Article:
Steering Damping

A steering damper, steering stabiliser or sprint damper is a damping device designed to inhibit an undesirable, uncontrolled movement or oscillation of a vehicle steering mechanism (a phenomenon known in the motorcycling community as ‘wobble’, or in extreme cases, a ‘tank-slapper’). Modern motorbikes are unlikely to exhibit this behaviour in daily use thanks in part to better dampers and due to their very stiff front ends and other general improvements in design and tyre technology.

Device Usage
Sport bikes have a short wheel base and an aggressive steering geometry to provide the ability to make very quick changes in direction. This has the generally undesirable side-effect of making the bike less stable, more prone to feedback from uneven road surfaces, and more difficult to control. In addition, their light weight and powerful engine can cause frequent wheelies. If the front wheel significantly deviates from the direction of travel when it touches down, it may cause an unwanted wobble. Steering dampers are factory installed on some high-end sport motorcycles and fitted to most contemporary racing bikes to counter these behaviours.

Steering dampers are also mounted to off-road motorcycles such as motocross bikes. A damper helps keep the bike tracking straight over difficult terrain such as ruts, rocks, and sand, and also smooths out jolts through the handlebars at the end of jumps. They also reduce arm fatigue on longer rides by reducing the amount of effort needed to control the handlebars.

Transverse linear steering damper on motorcycles, one end of the damper mechanism is mounted to the steering yoke, the other to the frame. Steering dampers are available in two forms. Linear dampers resemble a telescoping shock absorber and operate in a similar manner. They can be aligned either longitudinally and to one side of the steering, or transversely across the bike. Rotary dampers resemble small boxes and operate via a rotating pivot. They are mounted coaxingly with the steering axis and are typically located on top of the steering head.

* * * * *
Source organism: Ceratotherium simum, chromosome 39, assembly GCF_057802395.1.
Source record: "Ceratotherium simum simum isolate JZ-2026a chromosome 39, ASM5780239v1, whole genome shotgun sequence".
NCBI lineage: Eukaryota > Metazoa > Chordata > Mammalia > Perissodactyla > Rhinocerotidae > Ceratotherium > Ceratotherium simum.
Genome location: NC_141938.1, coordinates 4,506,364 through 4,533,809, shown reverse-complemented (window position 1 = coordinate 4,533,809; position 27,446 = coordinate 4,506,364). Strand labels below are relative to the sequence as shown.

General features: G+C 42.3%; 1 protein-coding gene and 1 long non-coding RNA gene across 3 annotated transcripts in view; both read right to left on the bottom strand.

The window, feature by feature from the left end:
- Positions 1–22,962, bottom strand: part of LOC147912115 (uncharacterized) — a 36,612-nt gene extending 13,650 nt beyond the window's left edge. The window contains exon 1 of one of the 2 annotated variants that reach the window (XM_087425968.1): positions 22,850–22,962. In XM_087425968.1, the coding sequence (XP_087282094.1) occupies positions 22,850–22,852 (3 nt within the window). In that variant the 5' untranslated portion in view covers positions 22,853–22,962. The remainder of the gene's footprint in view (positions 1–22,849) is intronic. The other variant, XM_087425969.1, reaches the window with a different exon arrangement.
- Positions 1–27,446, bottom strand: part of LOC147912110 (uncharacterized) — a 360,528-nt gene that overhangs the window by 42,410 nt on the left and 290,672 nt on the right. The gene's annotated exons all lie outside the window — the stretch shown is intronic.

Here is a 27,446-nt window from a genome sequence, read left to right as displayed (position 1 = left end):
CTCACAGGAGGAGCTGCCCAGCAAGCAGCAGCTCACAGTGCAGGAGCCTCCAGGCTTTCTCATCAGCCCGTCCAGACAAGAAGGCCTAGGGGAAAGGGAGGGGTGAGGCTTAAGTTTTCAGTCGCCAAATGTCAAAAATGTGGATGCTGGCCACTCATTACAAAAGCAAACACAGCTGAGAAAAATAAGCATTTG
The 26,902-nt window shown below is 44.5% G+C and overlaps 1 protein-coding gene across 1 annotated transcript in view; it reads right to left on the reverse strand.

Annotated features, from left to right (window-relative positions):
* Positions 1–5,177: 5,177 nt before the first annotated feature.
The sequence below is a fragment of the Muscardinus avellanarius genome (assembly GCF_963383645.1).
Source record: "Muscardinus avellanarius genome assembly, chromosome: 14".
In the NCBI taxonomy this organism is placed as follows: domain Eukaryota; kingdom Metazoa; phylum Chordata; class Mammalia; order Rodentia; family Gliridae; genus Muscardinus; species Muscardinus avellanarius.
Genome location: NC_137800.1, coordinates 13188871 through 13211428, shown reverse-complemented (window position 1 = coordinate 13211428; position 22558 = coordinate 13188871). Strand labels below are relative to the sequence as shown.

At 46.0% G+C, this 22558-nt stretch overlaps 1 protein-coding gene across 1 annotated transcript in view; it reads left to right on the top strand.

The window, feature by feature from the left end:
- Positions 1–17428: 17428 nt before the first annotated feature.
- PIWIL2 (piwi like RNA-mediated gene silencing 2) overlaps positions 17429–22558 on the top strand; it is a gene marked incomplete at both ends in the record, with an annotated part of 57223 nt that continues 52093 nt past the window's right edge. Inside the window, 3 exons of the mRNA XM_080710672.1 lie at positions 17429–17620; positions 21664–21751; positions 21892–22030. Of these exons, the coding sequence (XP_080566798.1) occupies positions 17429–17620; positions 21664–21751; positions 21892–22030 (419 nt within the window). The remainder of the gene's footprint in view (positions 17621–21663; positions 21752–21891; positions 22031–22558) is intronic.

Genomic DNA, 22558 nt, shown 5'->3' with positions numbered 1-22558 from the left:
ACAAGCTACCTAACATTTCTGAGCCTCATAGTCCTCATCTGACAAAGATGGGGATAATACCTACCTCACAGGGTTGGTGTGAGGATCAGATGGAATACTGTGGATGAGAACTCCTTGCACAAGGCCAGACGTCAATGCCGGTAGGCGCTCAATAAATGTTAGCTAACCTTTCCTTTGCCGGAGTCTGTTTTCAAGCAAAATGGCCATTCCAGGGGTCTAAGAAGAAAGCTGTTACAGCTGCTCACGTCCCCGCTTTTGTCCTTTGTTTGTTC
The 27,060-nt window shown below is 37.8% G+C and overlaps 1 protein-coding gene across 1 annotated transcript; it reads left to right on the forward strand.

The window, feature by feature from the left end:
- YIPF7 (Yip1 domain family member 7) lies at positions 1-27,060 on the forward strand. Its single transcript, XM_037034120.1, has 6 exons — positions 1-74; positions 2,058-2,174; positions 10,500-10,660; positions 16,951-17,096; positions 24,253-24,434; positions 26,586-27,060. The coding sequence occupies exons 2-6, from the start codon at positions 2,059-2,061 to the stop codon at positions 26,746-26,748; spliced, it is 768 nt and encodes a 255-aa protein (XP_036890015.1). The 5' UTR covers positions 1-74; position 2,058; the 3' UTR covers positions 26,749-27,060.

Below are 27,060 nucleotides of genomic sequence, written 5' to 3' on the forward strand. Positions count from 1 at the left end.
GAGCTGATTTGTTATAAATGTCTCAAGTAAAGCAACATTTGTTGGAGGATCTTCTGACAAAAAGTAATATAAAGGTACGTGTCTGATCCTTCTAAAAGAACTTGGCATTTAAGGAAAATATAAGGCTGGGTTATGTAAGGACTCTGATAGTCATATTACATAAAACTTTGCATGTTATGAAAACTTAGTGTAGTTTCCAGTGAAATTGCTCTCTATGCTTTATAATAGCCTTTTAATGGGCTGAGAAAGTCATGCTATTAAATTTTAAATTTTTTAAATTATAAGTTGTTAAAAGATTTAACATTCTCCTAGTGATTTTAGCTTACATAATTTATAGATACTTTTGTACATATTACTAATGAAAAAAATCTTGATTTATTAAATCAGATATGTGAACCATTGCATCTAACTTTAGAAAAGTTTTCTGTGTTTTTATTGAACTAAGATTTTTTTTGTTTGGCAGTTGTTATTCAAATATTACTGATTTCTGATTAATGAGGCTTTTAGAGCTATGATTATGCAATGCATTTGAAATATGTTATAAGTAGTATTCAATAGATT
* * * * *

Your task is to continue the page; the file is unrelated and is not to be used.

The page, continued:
For motorcycles with sidecars, especially for solo motorcycles which have had a sidecar installed later and where the front wheel geometry (trail.) has not been adjusted for the particular use with a sidecar, the installation of a steering damper is highly recommended. This prevents low-speed wobble which may occur in the lower speed range of about 20 to 30 km/h. In older motorcycles adjustable friction dampers had been routinely installed.

Hydraulically operated steering dampers may be retrofitted. The installation and operation of a steering damper must be inspected by an expert or examiner and must be entered in the vehicle papers.